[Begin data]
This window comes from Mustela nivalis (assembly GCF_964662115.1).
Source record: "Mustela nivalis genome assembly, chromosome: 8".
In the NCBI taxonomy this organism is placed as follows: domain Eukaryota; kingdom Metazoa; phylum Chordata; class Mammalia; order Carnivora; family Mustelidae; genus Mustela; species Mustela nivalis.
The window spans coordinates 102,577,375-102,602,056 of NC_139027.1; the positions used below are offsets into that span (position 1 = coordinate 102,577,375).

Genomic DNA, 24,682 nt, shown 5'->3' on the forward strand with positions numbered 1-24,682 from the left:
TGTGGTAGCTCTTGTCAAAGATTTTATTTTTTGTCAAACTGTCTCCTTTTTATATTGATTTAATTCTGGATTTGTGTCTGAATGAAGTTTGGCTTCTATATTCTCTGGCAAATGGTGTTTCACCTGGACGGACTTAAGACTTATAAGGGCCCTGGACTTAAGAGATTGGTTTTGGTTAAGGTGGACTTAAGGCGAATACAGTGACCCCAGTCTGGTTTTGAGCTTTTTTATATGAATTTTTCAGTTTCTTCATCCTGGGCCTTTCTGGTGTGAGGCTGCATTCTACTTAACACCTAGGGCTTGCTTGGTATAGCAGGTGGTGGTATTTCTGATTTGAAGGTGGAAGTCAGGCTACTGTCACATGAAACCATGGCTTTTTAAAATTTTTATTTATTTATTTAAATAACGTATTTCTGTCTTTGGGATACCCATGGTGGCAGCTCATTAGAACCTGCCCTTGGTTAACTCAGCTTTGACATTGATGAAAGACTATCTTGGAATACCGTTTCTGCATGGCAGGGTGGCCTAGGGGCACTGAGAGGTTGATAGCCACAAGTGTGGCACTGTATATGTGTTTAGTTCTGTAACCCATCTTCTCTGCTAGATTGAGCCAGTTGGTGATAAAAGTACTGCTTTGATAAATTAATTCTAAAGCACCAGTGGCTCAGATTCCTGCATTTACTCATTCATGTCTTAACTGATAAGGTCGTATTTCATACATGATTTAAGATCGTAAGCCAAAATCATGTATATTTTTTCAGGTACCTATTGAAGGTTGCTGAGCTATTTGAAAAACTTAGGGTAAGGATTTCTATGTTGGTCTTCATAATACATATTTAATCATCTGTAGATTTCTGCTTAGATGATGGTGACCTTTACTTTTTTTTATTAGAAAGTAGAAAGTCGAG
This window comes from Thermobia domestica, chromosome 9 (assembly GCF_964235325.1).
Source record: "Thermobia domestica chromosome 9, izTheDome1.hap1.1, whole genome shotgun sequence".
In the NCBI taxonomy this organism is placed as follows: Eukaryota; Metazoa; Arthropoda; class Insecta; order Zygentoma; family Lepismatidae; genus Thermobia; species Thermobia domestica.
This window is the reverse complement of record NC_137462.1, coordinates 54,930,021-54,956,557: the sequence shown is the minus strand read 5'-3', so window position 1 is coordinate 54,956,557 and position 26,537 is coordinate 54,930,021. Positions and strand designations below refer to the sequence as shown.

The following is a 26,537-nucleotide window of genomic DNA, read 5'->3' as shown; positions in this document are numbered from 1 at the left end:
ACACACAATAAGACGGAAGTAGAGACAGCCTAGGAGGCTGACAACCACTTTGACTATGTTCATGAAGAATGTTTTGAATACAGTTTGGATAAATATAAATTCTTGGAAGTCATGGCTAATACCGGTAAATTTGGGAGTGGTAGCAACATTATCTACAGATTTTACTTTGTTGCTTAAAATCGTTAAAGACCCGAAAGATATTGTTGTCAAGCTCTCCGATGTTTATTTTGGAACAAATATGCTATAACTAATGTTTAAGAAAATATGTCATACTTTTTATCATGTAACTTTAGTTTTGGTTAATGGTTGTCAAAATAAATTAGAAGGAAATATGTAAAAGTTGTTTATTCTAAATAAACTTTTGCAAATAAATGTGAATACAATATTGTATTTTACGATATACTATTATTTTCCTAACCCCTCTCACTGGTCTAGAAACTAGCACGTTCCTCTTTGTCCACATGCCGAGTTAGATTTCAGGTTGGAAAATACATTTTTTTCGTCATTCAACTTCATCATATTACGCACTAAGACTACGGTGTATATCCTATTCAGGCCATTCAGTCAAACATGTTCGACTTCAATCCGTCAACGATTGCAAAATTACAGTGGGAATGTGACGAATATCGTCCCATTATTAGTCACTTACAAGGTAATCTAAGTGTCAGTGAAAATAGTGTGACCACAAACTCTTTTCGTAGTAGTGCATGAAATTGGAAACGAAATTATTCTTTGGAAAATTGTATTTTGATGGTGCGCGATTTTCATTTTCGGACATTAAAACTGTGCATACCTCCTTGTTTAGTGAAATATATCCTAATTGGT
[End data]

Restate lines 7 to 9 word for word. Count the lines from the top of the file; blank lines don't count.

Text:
This window comes from Thermobia domestica, chromosome 9 (assembly GCF_964235325.1).
Source record: "Thermobia domestica chromosome 9, izTheDome1.hap1.1, whole genome shotgun sequence".
In the NCBI taxonomy this organism is placed as follows: Eukaryota; Metazoa; Arthropoda; class Insecta; order Zygentoma; family Lepismatidae; genus Thermobia; species Thermobia domestica.